Paul Andersen explains how the gravitational field strength is directly related to the mass of the object and indirectly related to the square of the distance from the center of mass. The equation for gravitational field strength was discovered by Sir Isaac Newton and contains a gravitational constant.
Inflatable Heat Shields Could Drop-Ship Bigger Robots
The Hypersonic Inflatable Aerodynamic Decelerator, or HIAD, is rigorously tested in NASA’s Armstrong Flight Research Center. This technology is being developed to deliver larger payloads to planets more efficiently.
A team of solar thermal engineers and scientists at our Energy Centre in Newcastle have used the ample sunlight flooding their solar fields to create what’s called ‘supercritical’ steam — an ultra-hot, ultra-pressurised steam that’s used to drive the world’s most advanced power plant turbines — at the highest levels of temperature and pressure EVER recorded with solar power.
How is it possible to jump out of a plane and survive? We sent Ross Exton of the Live Science Team up to 15,000ft to find out…
Black hole Firewalls with Sean Carroll and Jennifer Ouellette
What would you experience if you jumped into a black hole?
Conventionally, physicists have assumed that if the black hole is large enough, the gravitational forces won’t become extreme until you approach the singularity. There, the gravitational pull will be so much stronger on your feet than your head, that you will be ‘spaghettified’. Now, a new theory proposes that instead of spaghettification, you will encounter a massive wall of fire that will incinerate you on the spot, before you get close to turning into vermicelli.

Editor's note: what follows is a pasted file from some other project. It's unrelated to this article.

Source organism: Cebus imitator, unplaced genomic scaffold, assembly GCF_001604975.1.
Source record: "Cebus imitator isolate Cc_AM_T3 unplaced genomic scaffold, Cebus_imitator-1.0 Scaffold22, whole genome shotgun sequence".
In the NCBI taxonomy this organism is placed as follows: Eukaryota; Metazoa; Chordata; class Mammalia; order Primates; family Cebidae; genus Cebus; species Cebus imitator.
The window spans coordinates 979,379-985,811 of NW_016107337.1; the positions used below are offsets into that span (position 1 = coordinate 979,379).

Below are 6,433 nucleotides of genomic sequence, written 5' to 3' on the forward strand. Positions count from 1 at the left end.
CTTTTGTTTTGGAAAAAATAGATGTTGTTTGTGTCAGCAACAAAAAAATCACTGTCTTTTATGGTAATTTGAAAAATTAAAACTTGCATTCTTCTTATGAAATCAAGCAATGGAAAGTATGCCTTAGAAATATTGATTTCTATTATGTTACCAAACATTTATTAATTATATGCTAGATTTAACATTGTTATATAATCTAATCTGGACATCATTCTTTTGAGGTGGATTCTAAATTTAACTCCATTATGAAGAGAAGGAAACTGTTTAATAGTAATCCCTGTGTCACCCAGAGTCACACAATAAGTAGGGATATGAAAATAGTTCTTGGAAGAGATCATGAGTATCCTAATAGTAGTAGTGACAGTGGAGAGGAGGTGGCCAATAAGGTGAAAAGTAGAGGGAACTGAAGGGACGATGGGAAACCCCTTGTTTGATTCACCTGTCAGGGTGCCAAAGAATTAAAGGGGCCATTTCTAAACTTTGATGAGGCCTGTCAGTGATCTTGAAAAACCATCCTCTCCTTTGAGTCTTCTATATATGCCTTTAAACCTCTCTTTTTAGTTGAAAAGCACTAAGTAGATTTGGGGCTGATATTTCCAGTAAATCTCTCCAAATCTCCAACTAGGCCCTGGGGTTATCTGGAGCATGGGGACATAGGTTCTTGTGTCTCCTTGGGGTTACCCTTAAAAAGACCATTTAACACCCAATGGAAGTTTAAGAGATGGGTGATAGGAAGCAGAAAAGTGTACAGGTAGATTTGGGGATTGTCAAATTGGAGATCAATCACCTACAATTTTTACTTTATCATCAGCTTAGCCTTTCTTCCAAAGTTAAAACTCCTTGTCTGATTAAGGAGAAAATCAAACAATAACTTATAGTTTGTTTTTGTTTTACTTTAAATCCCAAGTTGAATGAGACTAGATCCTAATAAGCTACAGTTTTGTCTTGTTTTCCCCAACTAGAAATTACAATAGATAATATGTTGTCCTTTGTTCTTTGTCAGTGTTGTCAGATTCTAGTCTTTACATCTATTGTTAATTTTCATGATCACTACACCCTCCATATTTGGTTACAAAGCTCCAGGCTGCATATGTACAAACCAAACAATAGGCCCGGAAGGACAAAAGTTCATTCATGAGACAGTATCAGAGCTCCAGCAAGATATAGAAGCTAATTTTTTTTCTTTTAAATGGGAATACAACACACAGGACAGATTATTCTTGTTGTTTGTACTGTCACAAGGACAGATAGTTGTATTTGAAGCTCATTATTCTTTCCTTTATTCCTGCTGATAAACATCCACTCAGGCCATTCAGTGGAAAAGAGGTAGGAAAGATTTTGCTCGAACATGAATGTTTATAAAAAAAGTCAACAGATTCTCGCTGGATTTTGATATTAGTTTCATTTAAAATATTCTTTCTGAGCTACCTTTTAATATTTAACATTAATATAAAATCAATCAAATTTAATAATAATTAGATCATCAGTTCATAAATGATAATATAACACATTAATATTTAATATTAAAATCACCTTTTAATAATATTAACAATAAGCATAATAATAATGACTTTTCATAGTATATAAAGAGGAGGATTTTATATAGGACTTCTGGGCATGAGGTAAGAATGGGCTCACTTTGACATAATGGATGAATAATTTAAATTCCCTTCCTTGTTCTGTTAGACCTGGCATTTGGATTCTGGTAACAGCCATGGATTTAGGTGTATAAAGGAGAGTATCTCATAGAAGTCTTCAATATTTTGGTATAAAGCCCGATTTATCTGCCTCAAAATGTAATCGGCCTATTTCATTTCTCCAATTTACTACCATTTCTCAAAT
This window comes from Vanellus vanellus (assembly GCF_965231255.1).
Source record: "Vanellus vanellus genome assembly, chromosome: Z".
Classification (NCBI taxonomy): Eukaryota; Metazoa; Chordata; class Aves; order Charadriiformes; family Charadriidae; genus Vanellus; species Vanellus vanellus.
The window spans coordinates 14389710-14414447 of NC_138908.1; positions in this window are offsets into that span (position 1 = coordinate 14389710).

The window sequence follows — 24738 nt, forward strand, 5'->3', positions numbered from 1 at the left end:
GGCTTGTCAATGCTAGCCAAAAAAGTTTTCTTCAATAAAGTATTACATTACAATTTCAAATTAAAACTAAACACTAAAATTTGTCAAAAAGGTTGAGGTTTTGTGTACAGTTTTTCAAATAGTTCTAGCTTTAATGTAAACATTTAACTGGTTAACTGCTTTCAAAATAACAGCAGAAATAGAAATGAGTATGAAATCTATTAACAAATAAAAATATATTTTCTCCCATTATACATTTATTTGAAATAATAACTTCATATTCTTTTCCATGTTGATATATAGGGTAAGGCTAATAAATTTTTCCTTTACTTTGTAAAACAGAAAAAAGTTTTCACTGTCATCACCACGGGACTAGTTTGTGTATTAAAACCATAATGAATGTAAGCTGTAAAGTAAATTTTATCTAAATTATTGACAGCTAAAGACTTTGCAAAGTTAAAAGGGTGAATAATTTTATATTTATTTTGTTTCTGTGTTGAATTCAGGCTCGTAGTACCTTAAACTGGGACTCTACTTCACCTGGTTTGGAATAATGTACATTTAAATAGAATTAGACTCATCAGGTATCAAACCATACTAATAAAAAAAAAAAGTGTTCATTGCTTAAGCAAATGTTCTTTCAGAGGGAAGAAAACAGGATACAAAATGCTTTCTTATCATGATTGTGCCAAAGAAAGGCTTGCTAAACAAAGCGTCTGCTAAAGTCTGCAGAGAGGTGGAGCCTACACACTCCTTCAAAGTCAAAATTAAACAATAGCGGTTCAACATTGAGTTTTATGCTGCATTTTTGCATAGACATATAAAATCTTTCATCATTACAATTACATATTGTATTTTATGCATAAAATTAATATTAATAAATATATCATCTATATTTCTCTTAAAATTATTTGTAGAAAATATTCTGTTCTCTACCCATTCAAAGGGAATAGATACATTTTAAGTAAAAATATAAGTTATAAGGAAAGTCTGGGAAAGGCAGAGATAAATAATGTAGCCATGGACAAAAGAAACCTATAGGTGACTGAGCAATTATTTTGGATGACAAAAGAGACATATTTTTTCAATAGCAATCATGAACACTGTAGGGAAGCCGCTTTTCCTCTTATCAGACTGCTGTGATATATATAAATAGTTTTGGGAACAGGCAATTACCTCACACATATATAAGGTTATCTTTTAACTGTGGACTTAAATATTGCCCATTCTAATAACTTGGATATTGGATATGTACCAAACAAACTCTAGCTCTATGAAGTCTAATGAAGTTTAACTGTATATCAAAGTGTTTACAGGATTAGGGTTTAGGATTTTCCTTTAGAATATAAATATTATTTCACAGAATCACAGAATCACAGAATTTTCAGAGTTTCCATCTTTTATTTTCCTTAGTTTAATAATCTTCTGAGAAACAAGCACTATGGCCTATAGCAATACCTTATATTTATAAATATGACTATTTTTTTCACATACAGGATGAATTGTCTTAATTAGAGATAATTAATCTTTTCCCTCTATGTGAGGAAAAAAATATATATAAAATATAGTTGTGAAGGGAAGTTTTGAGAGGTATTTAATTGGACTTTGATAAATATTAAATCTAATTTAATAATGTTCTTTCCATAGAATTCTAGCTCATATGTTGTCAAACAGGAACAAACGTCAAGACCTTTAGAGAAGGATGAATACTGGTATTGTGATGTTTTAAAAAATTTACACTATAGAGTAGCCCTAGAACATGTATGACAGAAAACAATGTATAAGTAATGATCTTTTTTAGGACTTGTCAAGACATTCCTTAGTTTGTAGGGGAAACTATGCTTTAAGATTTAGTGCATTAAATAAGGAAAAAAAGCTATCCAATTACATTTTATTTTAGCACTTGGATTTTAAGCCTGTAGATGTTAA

In this special Ri event, science writer Jennifer Ouellette and physicist Sean Carroll explore the black hole firewall paradox, the exotic physics that underlies the new theory and what the paradox tells us about how new scientific theories are proposed, tested and accepted.
Paul Andersen explains how an object with mass placed in a gravitational field experiences a gravitational force. On the Earth this gravitational force is known as weight. The gravitational force is equal to the product of the mass and the gravitational field strength.
Who needs goal-line technology when you have physics? Watch as Andy explains how a little bit of physics could’ve proved that Lampard’s disallowed 2010 world cup goal went in.
In a crucial World Cup 2010 knock-out match, with the game in the balance, Frank Lampard scored a beautiful goal from outside the area. It thwacked the underside of the crossbar, bounced inside the goal, and then bounced back out.
But the celebrations were over before they had even begun. Neither the referee nor linesman thought the ball had crossed the line. No goal was given, play continued, and England ultimately crashed out of the competition.
Goal-line technology is the solution many called for, but perhaps there was a simpler option: teach referees a bit of physics. Here, Andy returns to the Ri Prep Room to use a simple demo to explain how the spin of the ball made it bounce out of the goal, and why the referees shouldn’t have needed any technology to know it was a goal.